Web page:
The amount of time and care put into this amazing cutaway by Ryan McNaught (TheBrickMan) and Erik Varszegi is absolutely mindblowing. While we’ve seen others tackle the intricate shapes of the iconic Sydney Opera house, the fully realized interior takes this build to a whole new level.
It’s an example of a very nice and clean build, and looks almost too simple… until you take a closer look. There is some really nice detailed styling he accomplished by building studs out creating some nice vertical lines. But the really cool part are the windows. Using levers to hold glass is nothing new, but using technic axles to frame the windows? Now that’s a new trick I have to remember.
If Phuket in Thailand tickles your fancy and you’ve got some money to burn, perhaps Villa Amanzi is just the place to rent for your holiday.
This spectacular model of the villa was built by Robert Turner (rt_bricks). It’s roughly half minifig scale, but still measures a respectable 96 studs x 64 studs x 61 bricks and has a detailed interior. The house is fantastic, but I particularly like the rock face and the tropical foliage above it. Robert’s description sounds as though it could be from a holiday brochure: “It features a 15 metre infinity pool overlooking the Andaman Sea, 6 bedrooms, and a contemporary modern design nestled into the edge of a ravine and up against an impressive rock face that penetrates into the house on multiple floors”
Architectural guru Erwin te Kortschot is back to creating brilliant LEGO skyscrapers. His most recent is a translation of one of the artist Achilles Gildo Rizzoli’s drawings, a portrait of Mr. and Mrs. Harold Healy in architectural form. Erwin’s interpretation of the sketch into brick form makes a very visually interesting tower.
I am sure Andrew can provide some translation as to what is actually going on in these cityscapes by 62778grenouille. But really I think the images can speak for themselves.
EDIT (AB): The photo description in Japanese just notes that the train is a mag-lev, and that the builder used LED light sticks from Ikea for the lighting effects.
Simon Pickard (brick.spartan) has made a minifig scale model of the ancient Hebrew mobile tent-temple known as the Tabernacle. Working from the Bible’s detailed descriptions of the temple dimensions and contents, Simon makes great use of LEGO’s limited palette of gold pieces to create the Ark of the Covenant, altars, and other accoutrements used in the temple.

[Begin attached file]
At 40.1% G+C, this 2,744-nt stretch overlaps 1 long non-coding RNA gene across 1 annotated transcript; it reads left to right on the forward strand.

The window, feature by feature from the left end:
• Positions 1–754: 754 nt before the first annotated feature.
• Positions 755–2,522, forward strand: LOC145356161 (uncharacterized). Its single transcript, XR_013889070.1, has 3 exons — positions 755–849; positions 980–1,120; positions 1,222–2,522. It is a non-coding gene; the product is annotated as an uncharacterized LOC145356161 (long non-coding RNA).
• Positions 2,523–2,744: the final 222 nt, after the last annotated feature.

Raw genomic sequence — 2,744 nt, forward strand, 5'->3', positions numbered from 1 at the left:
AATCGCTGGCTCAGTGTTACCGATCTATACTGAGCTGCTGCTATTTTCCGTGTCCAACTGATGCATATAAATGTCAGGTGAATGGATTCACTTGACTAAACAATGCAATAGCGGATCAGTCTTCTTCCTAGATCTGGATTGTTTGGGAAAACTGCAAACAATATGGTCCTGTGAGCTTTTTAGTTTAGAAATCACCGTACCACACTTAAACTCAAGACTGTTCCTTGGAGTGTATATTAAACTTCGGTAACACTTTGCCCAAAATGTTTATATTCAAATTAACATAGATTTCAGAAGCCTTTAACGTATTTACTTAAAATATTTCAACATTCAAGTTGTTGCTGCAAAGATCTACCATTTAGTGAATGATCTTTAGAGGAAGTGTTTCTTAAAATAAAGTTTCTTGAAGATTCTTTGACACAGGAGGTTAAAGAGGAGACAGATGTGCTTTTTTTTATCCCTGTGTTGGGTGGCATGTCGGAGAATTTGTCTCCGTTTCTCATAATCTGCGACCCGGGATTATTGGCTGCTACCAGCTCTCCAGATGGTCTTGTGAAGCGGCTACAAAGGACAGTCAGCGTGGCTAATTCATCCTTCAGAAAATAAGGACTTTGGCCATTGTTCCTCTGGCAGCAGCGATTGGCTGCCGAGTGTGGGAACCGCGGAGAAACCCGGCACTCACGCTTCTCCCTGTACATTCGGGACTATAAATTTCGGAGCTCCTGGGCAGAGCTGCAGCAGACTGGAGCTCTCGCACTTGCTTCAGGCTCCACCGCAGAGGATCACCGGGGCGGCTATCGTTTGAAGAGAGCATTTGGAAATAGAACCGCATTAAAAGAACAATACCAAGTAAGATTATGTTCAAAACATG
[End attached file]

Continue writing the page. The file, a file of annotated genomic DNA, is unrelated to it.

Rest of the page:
Giving a whole new meaning to “flying buttresses,” Awesome O’Saurus provides us with this stunning rendering of a Gothic-architecture inspired space battleship. After seeing dozens of space tankers and flying boxes with striping (which are cool, to be sure), this spaceship is a welcome new style. Already I want to go design my own space-worthy cathedral of doom.
It’s time once again for a Saturday exploration into the always fascinating world of architecture. Both of today’s selections are from TBB neophyte Erwin te Kortschot (buildingmaster 1966), who has a very small but high quality stable of models on Flickr. We begin today’s ruminations with an 1898 Art Nouveau structure and National Heritage Site from Rotterdam, Netherlands called the “Witte Huis“. Designed by architect Willem Molenbroek, it is considered the first high-rise of Europe.
Don’t blink, because our tour ends as quickly as it began in Oxford, England, with the Radcliffe Camera designed by James Gibbs in the English Palladian style in 1749 to house the Radcliffe Science Library.
Builder Mark Clark let us know via Facebook that he recently displayed his model of National Historic Landmark Cincinnati Music Hall in the venue itself to the delight of its many visitors. The model was constructed to appear as it existed in 1896, in 1/50th scale, with an interior that includes the acoustically acclaimed Springer Auditorium and Corbett tower.
Like many builders who attempt a project of this scale, Mark indicated on one of his photos that it wouldn’t have been possible without the support of his family. Kudos Mark, for a an accurate tribute to a fascinating structure.